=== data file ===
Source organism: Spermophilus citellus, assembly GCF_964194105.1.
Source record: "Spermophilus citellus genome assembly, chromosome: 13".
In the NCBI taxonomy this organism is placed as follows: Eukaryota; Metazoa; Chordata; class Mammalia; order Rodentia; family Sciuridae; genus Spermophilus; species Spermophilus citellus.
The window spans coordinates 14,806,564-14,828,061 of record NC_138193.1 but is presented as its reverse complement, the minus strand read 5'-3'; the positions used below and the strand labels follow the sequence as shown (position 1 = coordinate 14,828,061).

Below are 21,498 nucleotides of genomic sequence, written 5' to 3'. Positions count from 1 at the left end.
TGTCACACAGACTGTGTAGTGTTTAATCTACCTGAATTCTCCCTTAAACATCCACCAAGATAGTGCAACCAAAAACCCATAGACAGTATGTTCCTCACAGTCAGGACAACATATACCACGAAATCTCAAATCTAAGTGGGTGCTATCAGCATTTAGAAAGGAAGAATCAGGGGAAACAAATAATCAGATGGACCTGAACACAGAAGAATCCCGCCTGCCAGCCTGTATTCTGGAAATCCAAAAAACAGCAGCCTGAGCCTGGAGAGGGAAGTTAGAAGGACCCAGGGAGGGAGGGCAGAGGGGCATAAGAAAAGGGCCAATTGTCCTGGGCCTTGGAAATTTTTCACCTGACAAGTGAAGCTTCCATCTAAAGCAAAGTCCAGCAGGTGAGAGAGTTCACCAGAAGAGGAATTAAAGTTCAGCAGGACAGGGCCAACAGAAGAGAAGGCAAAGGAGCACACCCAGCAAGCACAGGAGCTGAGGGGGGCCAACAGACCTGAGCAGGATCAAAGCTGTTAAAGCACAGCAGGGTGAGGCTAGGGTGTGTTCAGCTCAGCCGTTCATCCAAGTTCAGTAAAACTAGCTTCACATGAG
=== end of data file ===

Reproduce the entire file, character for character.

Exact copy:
Source organism: Spermophilus citellus, assembly GCF_964194105.1.
Source record: "Spermophilus citellus genome assembly, chromosome: 13".
In the NCBI taxonomy this organism is placed as follows: Eukaryota; Metazoa; Chordata; class Mammalia; order Rodentia; family Sciuridae; genus Spermophilus; species Spermophilus citellus.
The window spans coordinates 14,806,564-14,828,061 of record NC_138193.1 but is presented as its reverse complement, the minus strand read 5'-3'; the positions used below and the strand labels follow the sequence as shown (position 1 = coordinate 14,828,061).

Below are 21,498 nucleotides of genomic sequence, written 5' to 3'. Positions count from 1 at the left end.
TGTCACACAGACTGTGTAGTGTTTAATCTACCTGAATTCTCCCTTAAACATCCACCAAGATAGTGCAACCAAAAACCCATAGACAGTATGTTCCTCACAGTCAGGACAACATATACCACGAAATCTCAAATCTAAGTGGGTGCTATCAGCATTTAGAAAGGAAGAATCAGGGGAAACAAATAATCAGATGGACCTGAACACAGAAGAATCCCGCCTGCCAGCCTGTATTCTGGAAATCCAAAAAACAGCAGCCTGAGCCTGGAGAGGGAAGTTAGAAGGACCCAGGGAGGGAGGGCAGAGGGGCATAAGAAAAGGGCCAATTGTCCTGGGCCTTGGAAATTTTTCACCTGACAAGTGAAGCTTCCATCTAAAGCAAAGTCCAGCAGGTGAGAGAGTTCACCAGAAGAGGAATTAAAGTTCAGCAGGACAGGGCCAACAGAAGAGAAGGCAAAGGAGCACACCCAGCAAGCACAGGAGCTGAGGGGGGCCAACAGACCTGAGCAGGATCAAAGCTGTTAAAGCACAGCAGGGTGAGGCTAGGGTGTGTTCAGCTCAGCCGTTCATCCAAGTTCAGTAAAACTAGCTTCACATGAG